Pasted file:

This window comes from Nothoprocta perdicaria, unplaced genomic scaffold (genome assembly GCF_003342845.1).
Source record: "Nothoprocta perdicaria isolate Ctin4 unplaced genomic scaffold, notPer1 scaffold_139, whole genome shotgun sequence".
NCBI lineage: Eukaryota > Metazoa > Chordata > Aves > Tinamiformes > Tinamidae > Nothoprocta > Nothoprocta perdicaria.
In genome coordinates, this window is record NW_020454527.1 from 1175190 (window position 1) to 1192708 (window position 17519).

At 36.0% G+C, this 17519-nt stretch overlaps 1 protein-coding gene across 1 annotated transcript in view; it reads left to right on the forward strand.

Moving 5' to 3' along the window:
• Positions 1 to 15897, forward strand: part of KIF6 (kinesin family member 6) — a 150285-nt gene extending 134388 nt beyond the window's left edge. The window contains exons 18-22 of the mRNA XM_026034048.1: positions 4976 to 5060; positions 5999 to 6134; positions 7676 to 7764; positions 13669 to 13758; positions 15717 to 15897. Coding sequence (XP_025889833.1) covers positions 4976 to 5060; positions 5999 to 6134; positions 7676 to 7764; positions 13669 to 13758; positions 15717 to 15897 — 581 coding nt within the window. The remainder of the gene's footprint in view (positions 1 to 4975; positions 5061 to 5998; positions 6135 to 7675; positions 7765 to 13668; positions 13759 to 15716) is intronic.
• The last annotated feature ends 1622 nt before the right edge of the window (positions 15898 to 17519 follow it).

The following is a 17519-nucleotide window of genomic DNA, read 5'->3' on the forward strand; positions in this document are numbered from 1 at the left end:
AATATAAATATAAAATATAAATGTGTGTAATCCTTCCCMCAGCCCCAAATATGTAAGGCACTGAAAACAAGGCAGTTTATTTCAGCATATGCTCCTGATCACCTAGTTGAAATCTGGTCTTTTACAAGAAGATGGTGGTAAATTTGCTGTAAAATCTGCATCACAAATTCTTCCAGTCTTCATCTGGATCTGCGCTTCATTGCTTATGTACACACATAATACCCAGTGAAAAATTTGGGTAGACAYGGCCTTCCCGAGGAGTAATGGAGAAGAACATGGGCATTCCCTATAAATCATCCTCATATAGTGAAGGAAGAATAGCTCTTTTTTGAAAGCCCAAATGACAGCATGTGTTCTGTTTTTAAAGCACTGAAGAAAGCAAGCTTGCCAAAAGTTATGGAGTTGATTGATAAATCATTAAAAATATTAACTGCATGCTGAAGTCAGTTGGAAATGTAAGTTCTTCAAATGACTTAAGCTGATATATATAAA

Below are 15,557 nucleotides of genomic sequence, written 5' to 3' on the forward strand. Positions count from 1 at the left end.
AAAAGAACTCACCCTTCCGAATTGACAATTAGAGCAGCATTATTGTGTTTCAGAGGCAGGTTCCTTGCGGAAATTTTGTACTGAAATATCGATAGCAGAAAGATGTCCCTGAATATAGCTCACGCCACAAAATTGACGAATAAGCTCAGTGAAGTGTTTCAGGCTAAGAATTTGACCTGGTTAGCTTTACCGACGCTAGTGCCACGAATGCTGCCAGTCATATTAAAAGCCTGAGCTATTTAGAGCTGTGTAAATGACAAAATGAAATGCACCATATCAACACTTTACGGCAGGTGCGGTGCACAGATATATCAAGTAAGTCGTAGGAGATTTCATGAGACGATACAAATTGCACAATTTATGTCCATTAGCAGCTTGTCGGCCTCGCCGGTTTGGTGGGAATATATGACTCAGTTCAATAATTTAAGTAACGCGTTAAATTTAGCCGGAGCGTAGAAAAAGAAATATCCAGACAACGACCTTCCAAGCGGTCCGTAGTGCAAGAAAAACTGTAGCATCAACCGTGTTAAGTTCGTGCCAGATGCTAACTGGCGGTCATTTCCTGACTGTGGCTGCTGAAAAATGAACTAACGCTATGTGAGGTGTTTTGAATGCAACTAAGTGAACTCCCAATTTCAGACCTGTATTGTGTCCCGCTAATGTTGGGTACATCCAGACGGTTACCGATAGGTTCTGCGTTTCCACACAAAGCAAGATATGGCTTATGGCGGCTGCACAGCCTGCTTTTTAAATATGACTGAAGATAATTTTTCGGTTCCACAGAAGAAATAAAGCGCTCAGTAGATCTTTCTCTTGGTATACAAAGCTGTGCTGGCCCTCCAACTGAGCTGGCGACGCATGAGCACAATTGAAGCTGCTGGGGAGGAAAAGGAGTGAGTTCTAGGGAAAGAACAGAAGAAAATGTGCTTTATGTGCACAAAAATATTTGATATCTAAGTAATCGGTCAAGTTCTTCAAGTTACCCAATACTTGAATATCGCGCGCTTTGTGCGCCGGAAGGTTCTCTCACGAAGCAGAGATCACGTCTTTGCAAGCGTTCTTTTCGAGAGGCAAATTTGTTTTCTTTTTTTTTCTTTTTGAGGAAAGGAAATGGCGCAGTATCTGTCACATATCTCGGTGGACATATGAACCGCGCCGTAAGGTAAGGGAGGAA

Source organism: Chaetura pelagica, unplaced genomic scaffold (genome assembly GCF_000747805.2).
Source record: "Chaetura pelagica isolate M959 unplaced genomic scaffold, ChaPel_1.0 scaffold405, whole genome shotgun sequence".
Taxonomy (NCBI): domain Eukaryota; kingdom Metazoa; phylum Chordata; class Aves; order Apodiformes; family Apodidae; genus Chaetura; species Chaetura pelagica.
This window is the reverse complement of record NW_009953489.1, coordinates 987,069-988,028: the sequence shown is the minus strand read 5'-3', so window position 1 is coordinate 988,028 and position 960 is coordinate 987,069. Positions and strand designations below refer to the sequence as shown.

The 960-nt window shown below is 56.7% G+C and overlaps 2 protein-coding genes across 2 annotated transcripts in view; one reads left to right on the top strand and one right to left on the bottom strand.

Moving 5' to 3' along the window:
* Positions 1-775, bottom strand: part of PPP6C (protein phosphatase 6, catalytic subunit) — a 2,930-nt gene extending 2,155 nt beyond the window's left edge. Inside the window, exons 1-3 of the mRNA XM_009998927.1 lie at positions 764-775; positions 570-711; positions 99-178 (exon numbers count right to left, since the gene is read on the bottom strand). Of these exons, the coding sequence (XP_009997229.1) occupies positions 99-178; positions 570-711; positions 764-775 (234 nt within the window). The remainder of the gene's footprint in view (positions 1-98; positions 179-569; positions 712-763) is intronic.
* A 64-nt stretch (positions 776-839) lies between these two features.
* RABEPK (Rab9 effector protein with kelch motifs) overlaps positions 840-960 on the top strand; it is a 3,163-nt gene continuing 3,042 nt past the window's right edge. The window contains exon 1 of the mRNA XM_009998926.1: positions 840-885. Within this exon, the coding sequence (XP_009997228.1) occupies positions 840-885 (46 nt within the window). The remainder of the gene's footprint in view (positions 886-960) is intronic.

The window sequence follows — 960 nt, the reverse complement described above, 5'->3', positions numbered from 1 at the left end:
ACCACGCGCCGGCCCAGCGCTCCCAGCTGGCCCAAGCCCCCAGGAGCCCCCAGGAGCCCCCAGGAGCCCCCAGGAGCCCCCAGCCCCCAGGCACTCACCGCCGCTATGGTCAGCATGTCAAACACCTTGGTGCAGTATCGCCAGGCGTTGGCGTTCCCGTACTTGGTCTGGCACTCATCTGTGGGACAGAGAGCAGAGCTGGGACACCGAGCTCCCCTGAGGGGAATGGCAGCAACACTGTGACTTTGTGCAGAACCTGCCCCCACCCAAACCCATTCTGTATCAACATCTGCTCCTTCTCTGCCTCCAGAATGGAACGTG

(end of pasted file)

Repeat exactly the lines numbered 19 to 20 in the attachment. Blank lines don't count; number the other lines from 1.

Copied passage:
* Positions 1-775, bottom strand: part of PPP6C (protein phosphatase 6, catalytic subunit) — a 2,930-nt gene extending 2,155 nt beyond the window's left edge. Inside the window, exons 1-3 of the mRNA XM_009998927.1 lie at positions 764-775; positions 570-711; positions 99-178 (exon numbers count right to left, since the gene is read on the bottom strand). Of these exons, the coding sequence (XP_009997229.1) occupies positions 99-178; positions 570-711; positions 764-775 (234 nt within the window). The remainder of the gene's footprint in view (positions 1-98; positions 179-569; positions 712-763) is intronic.
* A 64-nt stretch (positions 776-839) lies between these two features.